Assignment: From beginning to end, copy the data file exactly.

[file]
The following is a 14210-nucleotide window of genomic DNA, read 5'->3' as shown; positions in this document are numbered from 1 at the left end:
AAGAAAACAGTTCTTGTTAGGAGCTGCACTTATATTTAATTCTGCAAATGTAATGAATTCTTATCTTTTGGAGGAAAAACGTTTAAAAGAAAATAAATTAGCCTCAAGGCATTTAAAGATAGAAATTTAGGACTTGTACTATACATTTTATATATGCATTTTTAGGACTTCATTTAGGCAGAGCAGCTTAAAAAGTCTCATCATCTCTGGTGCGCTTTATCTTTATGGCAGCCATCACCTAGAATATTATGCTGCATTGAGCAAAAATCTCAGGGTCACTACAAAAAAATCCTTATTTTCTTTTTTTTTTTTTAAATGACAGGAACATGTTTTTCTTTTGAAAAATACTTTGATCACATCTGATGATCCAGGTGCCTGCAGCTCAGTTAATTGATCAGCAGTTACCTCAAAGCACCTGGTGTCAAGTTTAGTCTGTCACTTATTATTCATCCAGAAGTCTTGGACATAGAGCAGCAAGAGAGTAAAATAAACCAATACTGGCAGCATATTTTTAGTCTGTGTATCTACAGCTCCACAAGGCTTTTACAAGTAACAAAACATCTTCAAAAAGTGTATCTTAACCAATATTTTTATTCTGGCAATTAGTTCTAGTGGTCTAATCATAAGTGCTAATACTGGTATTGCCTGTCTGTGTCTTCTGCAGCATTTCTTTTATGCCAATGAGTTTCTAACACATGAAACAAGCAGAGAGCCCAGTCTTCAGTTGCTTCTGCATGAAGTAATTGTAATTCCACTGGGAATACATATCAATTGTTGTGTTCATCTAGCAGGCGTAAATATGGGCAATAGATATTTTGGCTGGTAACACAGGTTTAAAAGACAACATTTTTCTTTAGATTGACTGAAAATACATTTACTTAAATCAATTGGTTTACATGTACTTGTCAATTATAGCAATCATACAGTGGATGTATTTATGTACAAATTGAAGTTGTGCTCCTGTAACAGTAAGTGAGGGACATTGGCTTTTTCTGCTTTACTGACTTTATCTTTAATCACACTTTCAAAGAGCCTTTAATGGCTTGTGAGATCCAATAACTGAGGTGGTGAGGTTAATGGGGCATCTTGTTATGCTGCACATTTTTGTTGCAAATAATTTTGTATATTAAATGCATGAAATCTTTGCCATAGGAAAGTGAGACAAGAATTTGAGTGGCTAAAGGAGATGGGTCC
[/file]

The following is a 14210-nucleotide window of genomic DNA, read 5'->3' as shown; positions in this document are numbered from 1 at the left end:
AAGAAAACAGTTCTTGTTAGGAGCTGCACTTATATTTAATTCTGCAAATGTAATGAATTCTTATCTTTTGGAGGAAAAACGTTTAAAAGAAAATAAATTAGCCTCAAGGCATTTAAAGATAGAAATTTAGGACTTGTACTATACATTTTATATATGCATTTTTAGGACTTCATTTAGGCAGAGCAGCTTAAAAAGTCTCATCATCTCTGGTGCGCTTTATCTTTATGGCAGCCATCACCTAGAATATTATGCTGCATTGAGCAAAAATCTCAGGGTCACTACAAAAAAATCCTTATTTTCTTTTTTTTTTTTTAAATGACAGGAACATGTTTTTCTTTTGAAAAATACTTTGATCACATCTGATGATCCAGGTGCCTGCAGCTCAGTTAATTGATCAGCAGTTACCTCAAAGCACCTGGTGTCAAGTTTAGTCTGTCACTTATTATTCATCCAGAAGTCTTGGACATAGAGCAGCAAGAGAGTAAAATAAACCAATACTGGCAGCATATTTTTAGTCTGTGTATCTACAGCTCCACAAGGCTTTTACAAGTAACAAAACATCTTCAAAAAGTGTATCTTAACCAATATTTTTATTCTGGCAATTAGTTCTAGTGGTCTAATCATAAGTGCTAATACTGGTATTGCCTGTCTGTGTCTTCTGCAGCATTTCTTTTATGCCAATGAGTTTCTAACACATGAAACAAGCAGAGAGCCCAGTCTTCAGTTGCTTCTGCATGAAGTAATTGTAATTCCACTGGGAATACATATCAATTGTTGTGTTCATCTAGCAGGCGTAAATATGGGCAATAGATATTTTGGCTGGTAACACAGGTTTAAAAGACAACATTTTTCTTTAGATTGACTGAAAATACATTTACTTAAATCAATTGGTTTACATGTACTTGTCAATTATAGCAATCATACAGTGGATGTATTTATGTACAAATTGAAGTTGTGCTCCTGTAACAGTAAGTGAGGGACATTGGCTTTTTCTGCTTTACTGACTTTATCTTTAATCACACTTTCAAAGAGCCTTTAATGGCTTGTGAGATCCAATAACTGAGGTGGTGAGGTTAATGGGGCATCTTGTTATGCTGCACATTTTTGTTGCAAATAATTTTGTATATTAAATGCATGAAATCTTTGCCATAGGAAAGTGAGACAAGAATTTGAGTGGCTAAAGGAGATGGGTCC